Companies which have set extended replacement cycle policies need to keep a close watch on service, maintenance and repair costs as their cars move into the fourth – or even fifth - year.
According to warranty provider Warranty Direct, there is a huge variance between the best and worst cars for the regularity and cost of warranty-related claims.
Its analysis of its 50,000 UK policies (cars aged three to six years old) for the 10 biggest fleet sellers in 2009 revealed the Vauxhall Vectra to be the worst with a staggering 43% incidence rate (the likelihood it will require a warranty claim per year). Its average repair cost was £271.
Vauxhall also had the best performer with the Astra, which suffered an 11% incidence rate, with average repair costs of £247. While the Astra rarely breaks down, when it does its electrics are usually to blame, causing 42% of its failures.
Three Vauxhalls and three Fords feature in the top 10. The Vauxhall Corsa was the costliest to repair, with an average bill of £346 due to recurring engine and electrical problems, from an incidence rate of 25%.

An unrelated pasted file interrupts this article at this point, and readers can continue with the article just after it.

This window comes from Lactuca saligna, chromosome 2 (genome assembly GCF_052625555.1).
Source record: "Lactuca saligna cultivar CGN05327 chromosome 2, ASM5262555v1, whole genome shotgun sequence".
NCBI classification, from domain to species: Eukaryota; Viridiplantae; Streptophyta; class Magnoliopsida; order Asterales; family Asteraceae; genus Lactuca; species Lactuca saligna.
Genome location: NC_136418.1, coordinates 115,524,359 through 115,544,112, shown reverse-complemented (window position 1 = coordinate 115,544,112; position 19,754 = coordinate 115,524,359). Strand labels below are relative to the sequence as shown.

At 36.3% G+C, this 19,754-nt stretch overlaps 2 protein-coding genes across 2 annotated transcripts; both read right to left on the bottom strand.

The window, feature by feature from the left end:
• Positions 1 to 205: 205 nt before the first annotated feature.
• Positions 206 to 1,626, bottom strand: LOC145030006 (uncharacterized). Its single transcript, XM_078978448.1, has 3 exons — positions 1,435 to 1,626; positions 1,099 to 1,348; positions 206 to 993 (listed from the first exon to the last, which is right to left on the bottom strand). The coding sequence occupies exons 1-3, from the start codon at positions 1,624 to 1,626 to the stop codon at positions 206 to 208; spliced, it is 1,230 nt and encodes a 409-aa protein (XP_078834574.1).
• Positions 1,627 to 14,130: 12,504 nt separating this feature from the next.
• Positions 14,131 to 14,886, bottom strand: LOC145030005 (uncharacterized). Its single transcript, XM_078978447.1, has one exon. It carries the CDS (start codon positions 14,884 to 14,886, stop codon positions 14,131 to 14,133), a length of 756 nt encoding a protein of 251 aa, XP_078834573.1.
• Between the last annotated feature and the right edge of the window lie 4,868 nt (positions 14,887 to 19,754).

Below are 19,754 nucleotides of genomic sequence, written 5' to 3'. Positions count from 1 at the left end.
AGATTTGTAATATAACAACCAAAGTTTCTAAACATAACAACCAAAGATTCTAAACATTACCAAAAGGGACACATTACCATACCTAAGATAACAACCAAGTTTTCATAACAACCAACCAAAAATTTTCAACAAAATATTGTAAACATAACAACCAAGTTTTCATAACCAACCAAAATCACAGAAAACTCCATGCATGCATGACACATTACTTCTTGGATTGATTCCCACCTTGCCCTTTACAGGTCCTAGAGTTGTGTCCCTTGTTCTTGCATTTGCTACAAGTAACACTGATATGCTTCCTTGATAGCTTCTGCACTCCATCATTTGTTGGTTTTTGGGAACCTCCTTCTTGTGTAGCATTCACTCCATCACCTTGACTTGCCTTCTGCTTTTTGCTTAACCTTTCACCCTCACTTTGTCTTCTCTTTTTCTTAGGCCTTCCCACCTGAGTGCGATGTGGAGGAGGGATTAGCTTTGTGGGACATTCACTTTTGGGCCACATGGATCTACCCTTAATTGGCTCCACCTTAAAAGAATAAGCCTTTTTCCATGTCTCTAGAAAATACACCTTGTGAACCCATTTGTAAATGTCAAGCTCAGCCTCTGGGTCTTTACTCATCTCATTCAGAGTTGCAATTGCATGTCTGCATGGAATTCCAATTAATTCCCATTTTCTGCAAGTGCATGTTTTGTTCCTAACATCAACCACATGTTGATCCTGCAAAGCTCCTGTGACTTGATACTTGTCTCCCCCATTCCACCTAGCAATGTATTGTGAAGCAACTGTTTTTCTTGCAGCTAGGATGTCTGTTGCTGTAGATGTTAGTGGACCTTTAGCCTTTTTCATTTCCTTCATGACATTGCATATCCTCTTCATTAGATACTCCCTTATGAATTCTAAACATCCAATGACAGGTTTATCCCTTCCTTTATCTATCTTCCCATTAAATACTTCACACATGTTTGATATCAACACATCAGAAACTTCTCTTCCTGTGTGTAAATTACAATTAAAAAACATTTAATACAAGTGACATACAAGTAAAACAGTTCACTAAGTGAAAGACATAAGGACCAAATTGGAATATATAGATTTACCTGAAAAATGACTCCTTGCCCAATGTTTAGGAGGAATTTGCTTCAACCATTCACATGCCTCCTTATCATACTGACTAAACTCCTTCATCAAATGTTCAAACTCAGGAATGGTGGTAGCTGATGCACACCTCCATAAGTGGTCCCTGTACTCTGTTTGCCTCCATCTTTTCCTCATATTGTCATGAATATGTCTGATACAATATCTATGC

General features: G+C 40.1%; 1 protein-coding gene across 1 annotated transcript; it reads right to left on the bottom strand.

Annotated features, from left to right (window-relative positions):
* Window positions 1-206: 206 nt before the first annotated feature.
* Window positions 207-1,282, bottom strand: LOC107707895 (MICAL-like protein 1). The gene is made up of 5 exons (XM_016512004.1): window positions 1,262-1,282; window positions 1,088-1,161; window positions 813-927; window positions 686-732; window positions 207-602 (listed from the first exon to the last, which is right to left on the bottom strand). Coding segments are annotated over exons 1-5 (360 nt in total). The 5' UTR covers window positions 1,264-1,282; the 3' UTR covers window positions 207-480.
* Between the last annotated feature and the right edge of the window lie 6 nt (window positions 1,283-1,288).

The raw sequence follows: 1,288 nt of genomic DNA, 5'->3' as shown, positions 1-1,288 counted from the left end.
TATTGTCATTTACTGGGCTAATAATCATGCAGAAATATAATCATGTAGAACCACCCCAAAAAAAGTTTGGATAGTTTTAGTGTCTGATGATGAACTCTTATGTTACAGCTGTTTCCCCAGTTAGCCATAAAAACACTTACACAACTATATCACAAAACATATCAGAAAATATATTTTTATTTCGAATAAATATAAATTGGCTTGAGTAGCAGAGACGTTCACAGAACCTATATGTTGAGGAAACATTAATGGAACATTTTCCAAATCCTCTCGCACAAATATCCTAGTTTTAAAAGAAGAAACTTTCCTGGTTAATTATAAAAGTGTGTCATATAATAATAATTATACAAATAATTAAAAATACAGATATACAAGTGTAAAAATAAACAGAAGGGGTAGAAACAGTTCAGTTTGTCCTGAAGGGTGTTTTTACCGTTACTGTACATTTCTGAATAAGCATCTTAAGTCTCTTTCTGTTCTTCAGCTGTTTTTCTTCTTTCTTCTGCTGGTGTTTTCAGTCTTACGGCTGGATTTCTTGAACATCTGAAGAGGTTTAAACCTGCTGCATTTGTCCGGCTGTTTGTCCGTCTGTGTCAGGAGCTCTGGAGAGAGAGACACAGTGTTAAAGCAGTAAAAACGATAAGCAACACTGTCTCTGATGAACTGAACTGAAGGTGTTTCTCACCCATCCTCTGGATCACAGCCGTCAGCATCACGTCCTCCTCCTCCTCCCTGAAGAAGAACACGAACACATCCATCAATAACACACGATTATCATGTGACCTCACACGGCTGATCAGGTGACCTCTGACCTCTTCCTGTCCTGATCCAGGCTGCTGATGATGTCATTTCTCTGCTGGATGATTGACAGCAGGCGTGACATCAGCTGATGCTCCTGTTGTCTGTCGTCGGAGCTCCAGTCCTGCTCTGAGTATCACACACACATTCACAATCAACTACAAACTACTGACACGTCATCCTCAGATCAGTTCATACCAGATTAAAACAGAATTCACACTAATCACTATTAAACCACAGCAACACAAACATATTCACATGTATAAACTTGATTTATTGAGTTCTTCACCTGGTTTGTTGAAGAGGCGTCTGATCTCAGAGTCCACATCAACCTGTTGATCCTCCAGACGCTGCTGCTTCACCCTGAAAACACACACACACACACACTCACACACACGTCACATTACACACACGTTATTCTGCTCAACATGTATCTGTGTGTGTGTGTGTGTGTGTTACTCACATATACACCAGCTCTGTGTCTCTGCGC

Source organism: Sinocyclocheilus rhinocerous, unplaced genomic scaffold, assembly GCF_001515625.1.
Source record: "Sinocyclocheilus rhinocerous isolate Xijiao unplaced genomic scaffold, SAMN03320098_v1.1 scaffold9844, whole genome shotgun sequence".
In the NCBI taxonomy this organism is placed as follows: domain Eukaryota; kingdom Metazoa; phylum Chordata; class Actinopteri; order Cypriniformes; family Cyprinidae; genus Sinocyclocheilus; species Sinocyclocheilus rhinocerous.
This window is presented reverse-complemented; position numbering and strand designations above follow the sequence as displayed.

In contrast, its big rival, the Ford Fiesta, was least expensive to repair, at £187. The Fiesta was third lowest in terms of incidence rate, at 19%.
The Volkswagen Golf suffers a 20% incidence rate. One in 12 will suffer either cooling and heating or electrical systems failure.
Of the five top fleet manufacturers, BMW performed best with an average 24.5% incidence rate. Vauxhall was bottom with a 27% incidence rate.
Duncan McClure Fisher, Warranty Direct managing director, said: “As firms look to shave money from their fleet operations, knowing which vehicles are likely to delivery reliability and are quick and cheap to repair is vital. The last thing you want is your cars sidelined with mechanical problems especially while fleet cars are being kept on the books for longer.”
Go to the Fleet News Reliability section for more on car reliability from the FN50, JD Power and Which? surveys.
Rate of failure by manufacturers
Manufacturer average incidence rate (%)